Full of fluff and soundbites: Interview with Brexit Party chairman Richard Tice at the Union
I wanted more meat
On Sunday evening I interviewed Richard Tice, preceding his speech in the Union chamber. Tice is an MEP, chairman of the Brexit Party, and a co-founder of the pro-Brexit campaign groups Leave.EU and Leave Means Leave.
I was charmed at first by Mr Tice. He wasn’t the stuck-up-his-own-arse type I was warily expecting. He was personable and down-to-earth, and shook my hand warmly when he greeted me. When we started the interview, I warmed to his pleasant manner and mild, calm way of addressing me.
I started by asking him what his biggest motivation was behind founding Leave.EU and later, Leave Means Leave. He said:
“I’ve been Eurosceptic for over 20 years. I was involved in the campaign not to join the euro in the late 1990s. I’ve always been anxious about so much control being in the hands of unelected bureaucrats. When it became likely that there was going to be a referendum, I really had to be part of it.”
He sounded reasonable and measured. So far, so good. I then asked him his top three reasons for being in favour of a no-deal Brexit. He said firstly, so we have more sovereignty and control over our laws, secondly, so we can make trade deals with countries outside the EU, and thirdly, so we have control over our borders (paraphrased).
I was very familiar with this trio of reasons. It had formed the basis of the Leave campaign. And that was when I realised Tice was essentially serving as a mouthpiece for the PR campaign that Vote Leave became. His answers were littered with vacuous soundbites which made him come across as smooth and articulate, but upon inspection, you realise they constitute nothing more than fluff. His speech in the Union chamber only confirmed my scepticism.
For example, to illustrate his point about reclaiming our sovereignty, he said we want, “what I call smart laws, not dark laws”. What does that mean? Another phrase he used several times in relation to this same issue was "rules and regulations." The familiar term "control over our borders" in connection with immigration also cropped up a few times, and he kept repeating the phrase “other countries around the world” when talking about forging post-Brexit trade deals, language that to me seemed almost childlike. I heard all of these soundbites again during his speech.
I remember reading a blog by Dominic Cummings titled ‘How the Brexit referendum was won’ (everyone should read this article by the way) and how incredibly disillusioned it made me feel. This lengthy blog post outlines the PR machine behind Vote Leave, revealing that the arguments for Brexit presented to the public were basically advertising slogans, not reflecting the real, gritty debate.
Maybe I’m digressing slightly, but to me, it seems Richard Tice and his Brexit Party epitomise this tendency to skirt around the debate and win people’s support by over-simplifying the arguments.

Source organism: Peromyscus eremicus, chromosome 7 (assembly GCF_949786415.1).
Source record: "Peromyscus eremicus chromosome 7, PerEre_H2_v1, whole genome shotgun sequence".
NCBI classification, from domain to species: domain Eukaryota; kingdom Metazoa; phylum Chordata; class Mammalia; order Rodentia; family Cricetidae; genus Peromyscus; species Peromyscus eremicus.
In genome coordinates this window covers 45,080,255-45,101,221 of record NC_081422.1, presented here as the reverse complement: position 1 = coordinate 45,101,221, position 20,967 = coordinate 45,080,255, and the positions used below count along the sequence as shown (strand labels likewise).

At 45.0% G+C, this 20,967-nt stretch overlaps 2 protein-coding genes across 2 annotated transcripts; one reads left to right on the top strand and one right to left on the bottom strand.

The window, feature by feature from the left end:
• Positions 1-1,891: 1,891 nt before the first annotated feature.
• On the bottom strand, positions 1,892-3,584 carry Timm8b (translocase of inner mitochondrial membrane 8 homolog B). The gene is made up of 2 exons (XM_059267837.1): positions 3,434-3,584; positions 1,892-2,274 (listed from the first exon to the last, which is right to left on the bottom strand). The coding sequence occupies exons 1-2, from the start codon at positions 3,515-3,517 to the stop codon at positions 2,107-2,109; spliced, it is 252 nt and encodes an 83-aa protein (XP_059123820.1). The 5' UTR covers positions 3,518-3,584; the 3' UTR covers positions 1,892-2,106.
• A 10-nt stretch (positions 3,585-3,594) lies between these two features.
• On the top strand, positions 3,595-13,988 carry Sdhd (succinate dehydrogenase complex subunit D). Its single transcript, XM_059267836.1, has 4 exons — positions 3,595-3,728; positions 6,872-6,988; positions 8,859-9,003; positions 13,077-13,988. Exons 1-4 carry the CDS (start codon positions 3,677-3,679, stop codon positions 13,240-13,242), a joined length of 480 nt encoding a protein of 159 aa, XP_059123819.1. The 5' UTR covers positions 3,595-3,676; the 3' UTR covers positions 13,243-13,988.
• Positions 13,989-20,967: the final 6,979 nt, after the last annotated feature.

Continuing with the Cummings theme, I should mention I asked Tice whether he thinks Dominic Cummings really is the Machiavel of 10 Downing Street, as the media invariably portrays him. He said: “The bottom line is, if Dominic’s in a bar, and there’s no one else in the bar, he’ll still have a fight – with himself… And there are moments of brilliance about him but I think if you actually look at what happened in the last two months since they’ve been in Downing Street, actually he hasn’t turned out to be this strategic genius. Lots of things have gone wrong and it’s all very well having a plan to just sort of lob a hand grenade into a pond and see what blows up, but actually he hasn’t had a plan B, C and D.”
This answer was interesting, given Cummings is largely viewed as this evil mastermind pulling all Boris’ strings. The vague, general terms were still there though, there was very little substance to what he was saying. What did Cummings actually do or think? What "things" have gone wrong?
I also asked him about what Farage is like to work with. He said: “Look, I’ve known Nigel for many years now. He’s a good friend. And he’s great to work with. He’s the most experienced political campaigner in this country. His ability to spot where something’s going, ahead of anybody else… extraordinary.”
I then asked him whether Farage’s public face is just a veneer, or the real him.
“What you see is what you get. He just tells it as it is, he doesn’t hold back… love him or hate him, there’s not much in between. He’s good fun, he’s humorous, he’s engaging, he’s got an extraordinary memory for statistics and figures… he’s passionate about military history. He’s a really, really interesting guy. He’s had probably more impact on UK political history in the last generation than any other UK politician.”
This was a really interesting response – because he stopped talking in fluffy terms and actually gave me some meat. It was great to get this perspective on someone like Farage who seems to be either vilified or extolled, with no in-between, in the media and by the public in general.
I rounded off our interview by asking him how certain he is that we will leave the EU next Thursday, on a scale of one to 10.
“Ten being most confident – one. I think it’s extremely unlikely. We will leave at some point, when that is, is impossible to know…look, Johnson is a general leading his troops up the hill, and you have to keep marching them and motivating them, and it is still possible but I think it’s pretty unlikely. And there’s a whole bunch of different factors that will probably prevent that.”
(Note he sadly returned to the vacuous language at the end).
Well. Fortunately or unfortunately, it looks like Johnson’s steadfast determination to get us out by Halloween might prove fruitless…
All photos credited to Eva Maria-Ahrer